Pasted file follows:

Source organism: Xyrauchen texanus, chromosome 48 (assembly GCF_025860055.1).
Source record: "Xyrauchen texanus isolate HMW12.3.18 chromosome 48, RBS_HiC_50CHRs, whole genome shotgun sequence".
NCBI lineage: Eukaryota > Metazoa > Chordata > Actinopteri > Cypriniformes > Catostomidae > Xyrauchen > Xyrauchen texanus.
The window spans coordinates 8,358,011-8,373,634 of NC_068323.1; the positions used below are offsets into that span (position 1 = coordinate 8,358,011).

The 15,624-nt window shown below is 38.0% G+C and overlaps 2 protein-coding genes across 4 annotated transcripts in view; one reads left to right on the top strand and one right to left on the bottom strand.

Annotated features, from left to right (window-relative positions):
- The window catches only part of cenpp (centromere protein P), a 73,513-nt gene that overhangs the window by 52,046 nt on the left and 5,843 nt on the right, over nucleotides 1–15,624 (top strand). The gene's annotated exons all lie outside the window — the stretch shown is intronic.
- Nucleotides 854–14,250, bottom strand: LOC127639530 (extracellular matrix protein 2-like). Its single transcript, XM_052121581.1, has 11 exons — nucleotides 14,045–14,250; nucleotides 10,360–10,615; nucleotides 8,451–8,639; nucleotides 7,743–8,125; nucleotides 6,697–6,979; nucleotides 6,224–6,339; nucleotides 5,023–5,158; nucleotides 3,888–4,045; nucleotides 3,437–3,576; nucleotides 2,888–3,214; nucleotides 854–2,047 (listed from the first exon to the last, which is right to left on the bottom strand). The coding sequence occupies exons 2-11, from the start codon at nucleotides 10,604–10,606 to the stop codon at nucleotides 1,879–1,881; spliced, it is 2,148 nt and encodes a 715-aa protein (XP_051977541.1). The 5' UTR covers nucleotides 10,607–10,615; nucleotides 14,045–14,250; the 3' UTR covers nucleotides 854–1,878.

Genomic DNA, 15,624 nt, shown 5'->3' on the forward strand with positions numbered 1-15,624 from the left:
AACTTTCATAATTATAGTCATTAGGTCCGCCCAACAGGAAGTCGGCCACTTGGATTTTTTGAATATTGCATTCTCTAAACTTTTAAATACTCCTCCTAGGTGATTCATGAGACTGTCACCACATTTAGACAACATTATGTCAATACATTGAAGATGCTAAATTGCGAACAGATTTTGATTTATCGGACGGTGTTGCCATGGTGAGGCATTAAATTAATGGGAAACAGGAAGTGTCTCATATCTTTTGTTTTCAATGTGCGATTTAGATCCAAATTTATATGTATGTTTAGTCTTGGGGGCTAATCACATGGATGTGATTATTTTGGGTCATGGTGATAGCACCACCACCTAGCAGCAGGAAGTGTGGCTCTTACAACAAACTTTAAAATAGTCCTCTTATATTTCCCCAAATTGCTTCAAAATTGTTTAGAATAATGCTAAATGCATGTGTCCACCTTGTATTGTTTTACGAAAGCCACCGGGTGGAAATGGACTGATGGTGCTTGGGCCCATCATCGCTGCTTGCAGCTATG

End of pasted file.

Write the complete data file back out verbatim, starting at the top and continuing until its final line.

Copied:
Source organism: Xyrauchen texanus, chromosome 48 (assembly GCF_025860055.1).
Source record: "Xyrauchen texanus isolate HMW12.3.18 chromosome 48, RBS_HiC_50CHRs, whole genome shotgun sequence".
NCBI lineage: Eukaryota > Metazoa > Chordata > Actinopteri > Cypriniformes > Catostomidae > Xyrauchen > Xyrauchen texanus.
The window spans coordinates 8,358,011-8,373,634 of NC_068323.1; the positions used below are offsets into that span (position 1 = coordinate 8,358,011).

The 15,624-nt window shown below is 38.0% G+C and overlaps 2 protein-coding genes across 4 annotated transcripts in view; one reads left to right on the top strand and one right to left on the bottom strand.

Annotated features, from left to right (window-relative positions):
- The window catches only part of cenpp (centromere protein P), a 73,513-nt gene that overhangs the window by 52,046 nt on the left and 5,843 nt on the right, over nucleotides 1–15,624 (top strand). The gene's annotated exons all lie outside the window — the stretch shown is intronic.
- Nucleotides 854–14,250, bottom strand: LOC127639530 (extracellular matrix protein 2-like). Its single transcript, XM_052121581.1, has 11 exons — nucleotides 14,045–14,250; nucleotides 10,360–10,615; nucleotides 8,451–8,639; nucleotides 7,743–8,125; nucleotides 6,697–6,979; nucleotides 6,224–6,339; nucleotides 5,023–5,158; nucleotides 3,888–4,045; nucleotides 3,437–3,576; nucleotides 2,888–3,214; nucleotides 854–2,047 (listed from the first exon to the last, which is right to left on the bottom strand). The coding sequence occupies exons 2-11, from the start codon at nucleotides 10,604–10,606 to the stop codon at nucleotides 1,879–1,881; spliced, it is 2,148 nt and encodes a 715-aa protein (XP_051977541.1). The 5' UTR covers nucleotides 10,607–10,615; nucleotides 14,045–14,250; the 3' UTR covers nucleotides 854–1,878.

Genomic DNA, 15,624 nt, shown 5'->3' on the forward strand with positions numbered 1-15,624 from the left:
AACTTTCATAATTATAGTCATTAGGTCCGCCCAACAGGAAGTCGGCCACTTGGATTTTTTGAATATTGCATTCTCTAAACTTTTAAATACTCCTCCTAGGTGATTCATGAGACTGTCACCACATTTAGACAACATTATGTCAATACATTGAAGATGCTAAATTGCGAACAGATTTTGATTTATCGGACGGTGTTGCCATGGTGAGGCATTAAATTAATGGGAAACAGGAAGTGTCTCATATCTTTTGTTTTCAATGTGCGATTTAGATCCAAATTTATATGTATGTTTAGTCTTGGGGGCTAATCACATGGATGTGATTATTTTGGGTCATGGTGATAGCACCACCACCTAGCAGCAGGAAGTGTGGCTCTTACAACAAACTTTAAAATAGTCCTCTTATATTTCCCCAAATTGCTTCAAAATTGTTTAGAATAATGCTAAATGCATGTGTCCACCTTGTATTGTTTTACGAAAGCCACCGGGTGGAAATGGACTGATGGTGCTTGGGCCCATCATCGCTGCTTGCAGCTATG